Abudugana Adebiyi Jelili is the Secretary of NIDO Malaysia and a former UNILAG Student Union president. In this interview, he describes how Malaysians play politics and how our politicians can learn from them.

The topical issue now in Nigeria is how the opposition can partner to challenge the PDP. is it possible for the Nigerian opposition to borrow the Malaysian model of coalition?

Politics in Malaysia is almost completely race based. Political parties are either Chinese, Malay or Indian. This goes for both the opposition and the ruling parties. However, they've no problem working together. The Barisan Nasional (BN), which is the ruling coalition, has three main component parties: The Umno (the Malay party and the major partner in the coalition), MCA (Malaysian Chinese Association), and MIC (the Indian version). They always agree among them who to field for positions. Interestingly, although all the major parties are racial based, they put more significance on the quality of their candidates than their races.

In 2010 for example, for Hulu Selangor parliamentary seat, BN nominated Kamalanathan (the Indian) MIC information chief to stand for the election. More interestingly, Kamalanathan couldn't vote for himself because that was not his constituency. It's like our PDP asking an Igbo man to contest under the banner of the party in Kano for a House of Representatives seat vacated by an opposition member in a state controlled by the ANPP.

And that's not all, Hulu Selangor is more than 60% Malay but BN asked an Indian to represent them. However, Kamalanathan won that election against the opposition candidate Syed Ibrahim, a Malay, who incidentally was being mentioned as a possible Prime Minister when he was in BN before he was kicked out for playing money politics.

Was Kamalanathan selected because he was popular among the electorate?

He was selected only because BN thought he would make a good leader. Actually, the voters didn't even know him. When the Deputy Prime Minister, Muhyiddin Yasin introduced him as BN candidate, he said, "Kamalanathan must go to every polling area to meet the people, as people are saying they have never heard of him." So the opposition in Nigeria can do the same thing. They must sacrifice their own interests and allow good people to represent them.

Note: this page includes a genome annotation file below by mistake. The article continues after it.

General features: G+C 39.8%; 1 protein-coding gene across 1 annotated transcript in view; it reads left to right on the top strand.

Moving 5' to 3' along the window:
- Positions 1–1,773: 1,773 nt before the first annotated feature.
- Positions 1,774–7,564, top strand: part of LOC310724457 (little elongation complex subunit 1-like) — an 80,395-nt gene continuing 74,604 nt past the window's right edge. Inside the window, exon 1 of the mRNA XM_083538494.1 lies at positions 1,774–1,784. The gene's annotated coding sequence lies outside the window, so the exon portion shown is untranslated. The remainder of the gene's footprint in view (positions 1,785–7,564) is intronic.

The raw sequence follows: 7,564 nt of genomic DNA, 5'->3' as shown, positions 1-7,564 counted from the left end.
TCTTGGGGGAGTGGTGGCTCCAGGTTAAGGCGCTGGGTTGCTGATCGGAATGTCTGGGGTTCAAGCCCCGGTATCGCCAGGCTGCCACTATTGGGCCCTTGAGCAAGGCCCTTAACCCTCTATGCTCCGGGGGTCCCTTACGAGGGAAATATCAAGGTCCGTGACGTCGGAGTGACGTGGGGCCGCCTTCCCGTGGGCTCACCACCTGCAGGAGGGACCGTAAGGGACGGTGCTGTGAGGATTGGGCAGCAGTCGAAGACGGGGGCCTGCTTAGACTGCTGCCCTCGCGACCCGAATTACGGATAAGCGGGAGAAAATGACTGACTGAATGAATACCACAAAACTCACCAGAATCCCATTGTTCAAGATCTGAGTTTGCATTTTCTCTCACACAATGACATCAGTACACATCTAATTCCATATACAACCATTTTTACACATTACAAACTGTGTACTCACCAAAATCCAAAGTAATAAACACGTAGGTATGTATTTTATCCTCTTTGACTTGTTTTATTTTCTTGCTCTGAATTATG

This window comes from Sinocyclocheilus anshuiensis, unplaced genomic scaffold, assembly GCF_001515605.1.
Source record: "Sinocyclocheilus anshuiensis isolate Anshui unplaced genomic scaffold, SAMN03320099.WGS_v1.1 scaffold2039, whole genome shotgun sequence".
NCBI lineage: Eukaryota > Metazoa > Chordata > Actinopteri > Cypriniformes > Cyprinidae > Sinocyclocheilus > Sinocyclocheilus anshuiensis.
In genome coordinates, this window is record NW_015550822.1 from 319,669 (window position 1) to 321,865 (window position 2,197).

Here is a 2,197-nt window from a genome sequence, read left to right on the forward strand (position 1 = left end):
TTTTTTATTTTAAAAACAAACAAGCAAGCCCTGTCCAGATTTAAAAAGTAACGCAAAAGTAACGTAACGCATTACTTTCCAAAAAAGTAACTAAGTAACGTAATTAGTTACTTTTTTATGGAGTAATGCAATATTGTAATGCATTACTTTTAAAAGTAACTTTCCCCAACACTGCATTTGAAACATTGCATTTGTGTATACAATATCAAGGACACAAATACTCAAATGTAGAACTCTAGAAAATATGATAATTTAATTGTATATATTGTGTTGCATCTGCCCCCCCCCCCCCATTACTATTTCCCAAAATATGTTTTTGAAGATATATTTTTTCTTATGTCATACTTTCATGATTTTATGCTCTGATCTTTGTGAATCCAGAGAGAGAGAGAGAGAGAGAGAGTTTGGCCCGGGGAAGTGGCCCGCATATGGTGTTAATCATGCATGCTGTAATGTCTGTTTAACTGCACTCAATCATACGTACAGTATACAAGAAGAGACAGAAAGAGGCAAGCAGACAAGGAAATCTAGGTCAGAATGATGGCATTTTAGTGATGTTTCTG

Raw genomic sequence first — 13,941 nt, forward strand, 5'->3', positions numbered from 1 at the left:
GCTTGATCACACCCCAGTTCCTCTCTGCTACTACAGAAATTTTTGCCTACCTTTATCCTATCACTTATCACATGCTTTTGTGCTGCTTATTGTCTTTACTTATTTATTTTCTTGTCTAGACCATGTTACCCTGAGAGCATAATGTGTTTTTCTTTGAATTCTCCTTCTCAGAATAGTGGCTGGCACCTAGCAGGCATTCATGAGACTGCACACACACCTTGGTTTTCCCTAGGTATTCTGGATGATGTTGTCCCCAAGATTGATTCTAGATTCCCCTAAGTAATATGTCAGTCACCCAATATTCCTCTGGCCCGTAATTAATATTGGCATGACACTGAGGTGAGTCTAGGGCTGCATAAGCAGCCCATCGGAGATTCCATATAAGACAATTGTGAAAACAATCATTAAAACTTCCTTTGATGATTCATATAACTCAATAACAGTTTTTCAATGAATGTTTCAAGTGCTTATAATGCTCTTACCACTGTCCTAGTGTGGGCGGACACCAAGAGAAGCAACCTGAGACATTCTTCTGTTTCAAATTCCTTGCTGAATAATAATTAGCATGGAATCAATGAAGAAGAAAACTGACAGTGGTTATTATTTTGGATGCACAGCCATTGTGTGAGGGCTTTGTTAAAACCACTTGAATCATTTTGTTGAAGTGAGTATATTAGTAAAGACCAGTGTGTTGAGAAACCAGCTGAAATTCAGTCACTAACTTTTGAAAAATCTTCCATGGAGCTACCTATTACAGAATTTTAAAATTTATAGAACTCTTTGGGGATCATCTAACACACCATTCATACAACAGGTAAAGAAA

What's printed on the ballot, the coalition name (BN) or the respective names of the component parties?

It is BN that's on the ballot paper.

Don't you think it's impossible for the opposition in Nigeria to follow that example since they were unable to form a single party on time?

Yes it's too late now for the opposition in Nigeria to come under a single party since they've submitted the names of their candidates to INEC. Moreover, INEC is quite pedantic in following its rules. But still, they can learn from the Malaysian opposition. Unlike BN, they don't print a single name on the ballot. The opposition coalition has PKR (Anwar Ibrahim's party), Pas (the Islamic party), DAP (the only major party that's multiracial) and so forth.

What they do is to agree among themselves as to which party to field a candidate and then they all gang up against BN, the ruling coalition. Thus Pat Utomi, Dele Momodu, Okotie, Ribadu, Buhari, Shekarau, etc. could win in April if they agree to support only one person.

How do the Malaysian politicians campaign?

While many of our politicians use money to buy votes, in Malaysia, mere suspicion of that – money politics, they call it – will earn you a suspension by your own party and then they leave you at the mercy of the courts. I remember a politician who was suspended by his own party for money politics but the court found him innocent of the charge. It was only then that the party reabsorbed him. They campaign mainly by making promises and going to the people at the grassroots. Of course they also play on their people's emotions.

For instance, in the example cited earlier, BN used Kamalanathan's name to advantage. The Deputy Prime Minister said in April last year, "Kamal is a Malay name, Than sounds like the Chinese surname Tan and Nathan is an Indian name. Also, Kamal means ‘perfect' in Arabic, Alan means ‘good' in Arabic and Nathan, I'm not sure..."

Further, the parties in positions of power try their best to do good for their people so that they can win more seats, since the Malaysians are very swift in changing their party allegiances. For example, PKR, Anwar Ibrahim's party formed by his wife Wan Azizah Ismail in 2003, had only one sit in the parliament. But after 2008 general elections, they had 38.